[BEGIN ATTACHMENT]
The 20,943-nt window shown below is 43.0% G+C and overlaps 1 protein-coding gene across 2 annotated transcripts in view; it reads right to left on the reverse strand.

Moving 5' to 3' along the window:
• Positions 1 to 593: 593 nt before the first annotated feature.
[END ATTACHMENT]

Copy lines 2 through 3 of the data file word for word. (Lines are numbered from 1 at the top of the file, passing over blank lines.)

Moving 5' to 3' along the window:
• Positions 1 to 593: 593 nt before the first annotated feature.